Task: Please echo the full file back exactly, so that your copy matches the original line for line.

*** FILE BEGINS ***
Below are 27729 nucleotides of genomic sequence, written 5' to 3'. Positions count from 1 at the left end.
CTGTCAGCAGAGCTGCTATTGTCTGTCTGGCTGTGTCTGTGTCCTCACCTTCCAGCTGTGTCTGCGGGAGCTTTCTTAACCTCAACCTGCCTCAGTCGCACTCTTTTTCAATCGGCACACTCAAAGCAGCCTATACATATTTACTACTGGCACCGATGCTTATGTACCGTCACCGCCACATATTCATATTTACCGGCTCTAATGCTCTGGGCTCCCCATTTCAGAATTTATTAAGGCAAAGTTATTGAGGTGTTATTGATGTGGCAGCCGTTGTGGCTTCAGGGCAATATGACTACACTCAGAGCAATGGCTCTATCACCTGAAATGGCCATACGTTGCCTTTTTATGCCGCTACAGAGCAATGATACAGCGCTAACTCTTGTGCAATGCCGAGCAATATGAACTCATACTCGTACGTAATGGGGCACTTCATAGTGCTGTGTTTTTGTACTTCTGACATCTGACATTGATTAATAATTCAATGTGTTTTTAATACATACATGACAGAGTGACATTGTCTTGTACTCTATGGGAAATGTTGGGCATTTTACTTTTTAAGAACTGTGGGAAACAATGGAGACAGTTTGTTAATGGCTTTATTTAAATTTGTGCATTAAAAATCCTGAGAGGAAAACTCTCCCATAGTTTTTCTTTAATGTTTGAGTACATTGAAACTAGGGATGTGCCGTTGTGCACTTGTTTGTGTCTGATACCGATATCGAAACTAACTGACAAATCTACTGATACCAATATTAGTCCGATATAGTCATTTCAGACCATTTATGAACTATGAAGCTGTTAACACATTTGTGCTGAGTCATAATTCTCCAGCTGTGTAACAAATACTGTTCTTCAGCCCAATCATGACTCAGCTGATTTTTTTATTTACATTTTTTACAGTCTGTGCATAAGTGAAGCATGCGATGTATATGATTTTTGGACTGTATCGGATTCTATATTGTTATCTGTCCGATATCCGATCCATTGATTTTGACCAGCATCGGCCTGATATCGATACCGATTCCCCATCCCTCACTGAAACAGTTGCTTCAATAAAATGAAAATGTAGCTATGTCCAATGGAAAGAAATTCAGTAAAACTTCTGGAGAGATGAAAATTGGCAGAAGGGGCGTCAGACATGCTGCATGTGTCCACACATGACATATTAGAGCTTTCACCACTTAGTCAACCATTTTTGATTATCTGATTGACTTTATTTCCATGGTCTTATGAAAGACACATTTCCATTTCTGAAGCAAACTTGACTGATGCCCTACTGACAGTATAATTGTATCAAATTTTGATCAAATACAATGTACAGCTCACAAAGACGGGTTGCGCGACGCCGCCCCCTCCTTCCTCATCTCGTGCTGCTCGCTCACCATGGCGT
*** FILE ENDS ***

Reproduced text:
Below are 27729 nucleotides of genomic sequence, written 5' to 3'. Positions count from 1 at the left end.
CTGTCAGCAGAGCTGCTATTGTCTGTCTGGCTGTGTCTGTGTCCTCACCTTCCAGCTGTGTCTGCGGGAGCTTTCTTAACCTCAACCTGCCTCAGTCGCACTCTTTTTCAATCGGCACACTCAAAGCAGCCTATACATATTTACTACTGGCACCGATGCTTATGTACCGTCACCGCCACATATTCATATTTACCGGCTCTAATGCTCTGGGCTCCCCATTTCAGAATTTATTAAGGCAAAGTTATTGAGGTGTTATTGATGTGGCAGCCGTTGTGGCTTCAGGGCAATATGACTACACTCAGAGCAATGGCTCTATCACCTGAAATGGCCATACGTTGCCTTTTTATGCCGCTACAGAGCAATGATACAGCGCTAACTCTTGTGCAATGCCGAGCAATATGAACTCATACTCGTACGTAATGGGGCACTTCATAGTGCTGTGTTTTTGTACTTCTGACATCTGACATTGATTAATAATTCAATGTGTTTTTAATACATACATGACAGAGTGACATTGTCTTGTACTCTATGGGAAATGTTGGGCATTTTACTTTTTAAGAACTGTGGGAAACAATGGAGACAGTTTGTTAATGGCTTTATTTAAATTTGTGCATTAAAAATCCTGAGAGGAAAACTCTCCCATAGTTTTTCTTTAATGTTTGAGTACATTGAAACTAGGGATGTGCCGTTGTGCACTTGTTTGTGTCTGATACCGATATCGAAACTAACTGACAAATCTACTGATACCAATATTAGTCCGATATAGTCATTTCAGACCATTTATGAACTATGAAGCTGTTAACACATTTGTGCTGAGTCATAATTCTCCAGCTGTGTAACAAATACTGTTCTTCAGCCCAATCATGACTCAGCTGATTTTTTTATTTACATTTTTTACAGTCTGTGCATAAGTGAAGCATGCGATGTATATGATTTTTGGACTGTATCGGATTCTATATTGTTATCTGTCCGATATCCGATCCATTGATTTTGACCAGCATCGGCCTGATATCGATACCGATTCCCCATCCCTCACTGAAACAGTTGCTTCAATAAAATGAAAATGTAGCTATGTCCAATGGAAAGAAATTCAGTAAAACTTCTGGAGAGATGAAAATTGGCAGAAGGGGCGTCAGACATGCTGCATGTGTCCACACATGACATATTAGAGCTTTCACCACTTAGTCAACCATTTTTGATTATCTGATTGACTTTATTTCCATGGTCTTATGAAAGACACATTTCCATTTCTGAAGCAAACTTGACTGATGCCCTACTGACAGTATAATTGTATCAAATTTTGATCAAATACAATGTACAGCTCACAAAGACGGGTTGCGCGACGCCGCCCCCTCCTTCCTCATCTCGTGCTGCTCGCTCACCATGGCGT